No cutbacks, producers say, despite low oil prices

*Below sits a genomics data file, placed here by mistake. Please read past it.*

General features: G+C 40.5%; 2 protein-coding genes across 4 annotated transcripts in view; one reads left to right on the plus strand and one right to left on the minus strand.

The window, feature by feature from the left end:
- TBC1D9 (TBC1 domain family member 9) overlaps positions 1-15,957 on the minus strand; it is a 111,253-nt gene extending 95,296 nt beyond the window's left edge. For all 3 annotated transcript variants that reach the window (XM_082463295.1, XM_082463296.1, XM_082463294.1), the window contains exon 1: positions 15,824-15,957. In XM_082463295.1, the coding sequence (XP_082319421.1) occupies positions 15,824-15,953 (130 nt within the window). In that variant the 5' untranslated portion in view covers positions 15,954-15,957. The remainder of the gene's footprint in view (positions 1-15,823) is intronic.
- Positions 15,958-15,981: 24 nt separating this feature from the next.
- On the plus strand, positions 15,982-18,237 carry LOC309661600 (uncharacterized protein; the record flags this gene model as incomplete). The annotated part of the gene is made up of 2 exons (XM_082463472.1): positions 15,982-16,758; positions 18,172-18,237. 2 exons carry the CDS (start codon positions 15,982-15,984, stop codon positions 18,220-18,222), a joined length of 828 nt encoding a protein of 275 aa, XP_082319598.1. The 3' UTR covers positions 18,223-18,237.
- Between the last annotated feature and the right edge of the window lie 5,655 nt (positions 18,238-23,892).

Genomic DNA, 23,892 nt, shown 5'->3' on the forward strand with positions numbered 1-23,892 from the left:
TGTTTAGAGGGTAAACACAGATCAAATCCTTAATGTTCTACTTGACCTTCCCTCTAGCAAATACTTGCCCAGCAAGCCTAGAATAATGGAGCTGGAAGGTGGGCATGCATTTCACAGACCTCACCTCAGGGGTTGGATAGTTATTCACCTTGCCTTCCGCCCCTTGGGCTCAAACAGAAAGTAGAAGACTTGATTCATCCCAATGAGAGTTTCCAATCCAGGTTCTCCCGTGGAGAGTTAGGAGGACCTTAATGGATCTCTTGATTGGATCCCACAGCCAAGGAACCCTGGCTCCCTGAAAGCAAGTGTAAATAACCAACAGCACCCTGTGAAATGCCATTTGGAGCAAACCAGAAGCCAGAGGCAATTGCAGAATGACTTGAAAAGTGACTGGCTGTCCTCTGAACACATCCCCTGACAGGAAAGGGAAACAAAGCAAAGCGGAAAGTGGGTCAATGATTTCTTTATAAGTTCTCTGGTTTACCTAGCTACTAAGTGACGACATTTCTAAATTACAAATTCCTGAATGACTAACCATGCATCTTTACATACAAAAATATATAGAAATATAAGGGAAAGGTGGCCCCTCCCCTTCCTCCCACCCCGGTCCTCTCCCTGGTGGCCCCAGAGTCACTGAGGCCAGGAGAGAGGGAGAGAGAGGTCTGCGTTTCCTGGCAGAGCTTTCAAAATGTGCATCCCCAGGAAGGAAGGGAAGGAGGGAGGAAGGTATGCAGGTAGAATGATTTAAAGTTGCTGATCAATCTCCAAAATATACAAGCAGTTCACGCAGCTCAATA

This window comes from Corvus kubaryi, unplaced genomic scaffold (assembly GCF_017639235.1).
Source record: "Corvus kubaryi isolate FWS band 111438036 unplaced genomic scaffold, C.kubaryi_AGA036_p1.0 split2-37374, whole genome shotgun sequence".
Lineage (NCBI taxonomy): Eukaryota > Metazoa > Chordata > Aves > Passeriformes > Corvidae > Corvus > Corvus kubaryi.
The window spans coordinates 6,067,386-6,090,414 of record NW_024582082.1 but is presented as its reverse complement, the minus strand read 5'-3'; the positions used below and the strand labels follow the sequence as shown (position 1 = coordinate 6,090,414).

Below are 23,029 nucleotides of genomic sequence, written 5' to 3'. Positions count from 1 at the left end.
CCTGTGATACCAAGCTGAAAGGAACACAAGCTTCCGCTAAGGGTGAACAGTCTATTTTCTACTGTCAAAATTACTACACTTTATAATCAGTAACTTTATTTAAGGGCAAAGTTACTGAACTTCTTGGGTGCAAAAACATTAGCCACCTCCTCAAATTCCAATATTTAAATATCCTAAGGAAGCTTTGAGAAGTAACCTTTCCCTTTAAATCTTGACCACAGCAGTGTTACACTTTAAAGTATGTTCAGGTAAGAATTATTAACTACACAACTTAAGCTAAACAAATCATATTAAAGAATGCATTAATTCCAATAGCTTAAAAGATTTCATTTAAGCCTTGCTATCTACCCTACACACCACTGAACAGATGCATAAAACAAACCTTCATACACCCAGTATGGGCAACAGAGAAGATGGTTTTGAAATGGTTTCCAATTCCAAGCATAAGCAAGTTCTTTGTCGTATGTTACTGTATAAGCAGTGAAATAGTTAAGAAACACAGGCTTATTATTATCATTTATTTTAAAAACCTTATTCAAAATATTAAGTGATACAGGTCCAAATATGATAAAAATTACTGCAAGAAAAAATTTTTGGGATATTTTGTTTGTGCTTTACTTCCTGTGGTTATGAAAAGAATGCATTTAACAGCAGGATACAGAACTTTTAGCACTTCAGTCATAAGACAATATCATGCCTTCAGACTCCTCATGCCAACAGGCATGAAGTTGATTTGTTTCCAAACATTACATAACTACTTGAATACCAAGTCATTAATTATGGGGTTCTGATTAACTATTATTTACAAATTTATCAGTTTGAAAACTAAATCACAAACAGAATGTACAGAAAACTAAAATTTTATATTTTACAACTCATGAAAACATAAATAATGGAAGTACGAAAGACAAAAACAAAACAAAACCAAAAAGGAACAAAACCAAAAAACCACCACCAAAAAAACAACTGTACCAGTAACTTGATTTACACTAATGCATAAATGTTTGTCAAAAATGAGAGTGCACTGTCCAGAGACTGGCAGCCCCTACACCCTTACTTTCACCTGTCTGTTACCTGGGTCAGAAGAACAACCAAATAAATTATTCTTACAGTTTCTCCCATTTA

Despite lower oil prices, Alaska’s petroleum operators are cautiously optimistic and are sticking with plans for increased spending on new projects and drilling in 2002.Steve Marshall, president of BP Exploration (Alaska) Inc., told the Resource Development Council for Alaska Inc.’s annual conference in Anchorage Nov. 29 that his company is planning $700 million in capital expenditures this year and will spend $3.5 billion over the next five years.A major project for BP next year will be a $100 million program to develop North Slope viscous, or heavy, oil resources, Marshall said.Alaska accounts for 10 percent of BP’s worldwide oil production, and the company’s production in Alaska will increase 13 percent next year with its new Northstar field now in production, he said.Responding to a question about reported offers to buy BP’s assets in Alaska by other companies, Marshall said BP is sticking with its long-range plans to increase its core assets in Alaska.The company is concentrating on work in and around producing fields and existing infrastructure, and will drill three exploration wells next year aimed at increasing reserves around the producing fields.The North Slope and the North Sea have been the two pillars of BP’s worldwide oil production for years, Marshall said, and the company now sees its large, undeveloped gas resources in Alaska as key to increasing its gas business in North America, where BP is the largest gas producer.The North Slope still has substantial potential for new oil, with an estimated 7 billion barrels of oil resource yet to be developed, Marshall said.Rick Mott, exploration manager for Philips Alaska Inc., told the RDC conference his company sees continued bright prospects for new exploration.Phillips will drill or participate in 10 exploration wells on the North Slope this winter, including five in the National Petroleum Reserve-Alaska. The company will also test three separate accumulations of oil and gas discovered in the NPR-A in previous drilling.Mott also said the company’s new Alpine field is producing more than 90,000 barrels per day on average. The field had originally been expected to produce 60,000 barrels daily.Jack Williams, Alaska production manager for ExxonMobil Production Co., said his company is proceeding with plans for a $1 billion gas recycling and condensate production project in the Point Thomson gas field, 60 miles east of Prudhoe Bay.The company hopes to have the project in production in 2006, producing 70,000 barrels per day of condensate, a liquid hydrocarbon product condensed from natural gas liquids produced with dry gas at the field. Until a gas pipeline is available, the dry gas will be reinjected into the underground reservoir, Williams said.In Cook Inlet, Marathon Oil Co. and Unocal are pushing ahead with an aggressive program to explore for gas on the southern Kenai Peninsula. The companies previously reported that exploration wells drilled in a partnership near Ninilchik were successful. Although reserve estimates were not released, plans for a gas pipeline from Kenai to the Ninilchik area are in the works, according to Chuck Pierce, who heads Unocal’s Alaska operations.Pierce told the RDC that he expects the pipeline to be in operation by November 2003. It could eventually be extended further south to Anchor Point and eventually Homer, depending on the success of other exploration wells in the area, he said.John Barnes, Marathon’s Alaska manager, told the conference that his company’s new Wolf Lake gas field began production Nov. 17, producing 3 million cubic feet per day. This is the first new gas supply brought into the Southcentral Alaska market since 1979, Barnes said.Marathon sees several other prospects for gas near the new field, which can be tapped using the infrastructure built for Wolf Lake, he said. Gary Carlson, senior vice president for Forest Oil Corp., told the conference his company’s top priority is developing its new Redoubt Shoal oil and gas field, which is now estimated to contain more than 50 million barrels of recoverable oil.Forest is spending $100 million on Alaska projects this year and will increase this to $150 million in 2001, Carlson told the RDC.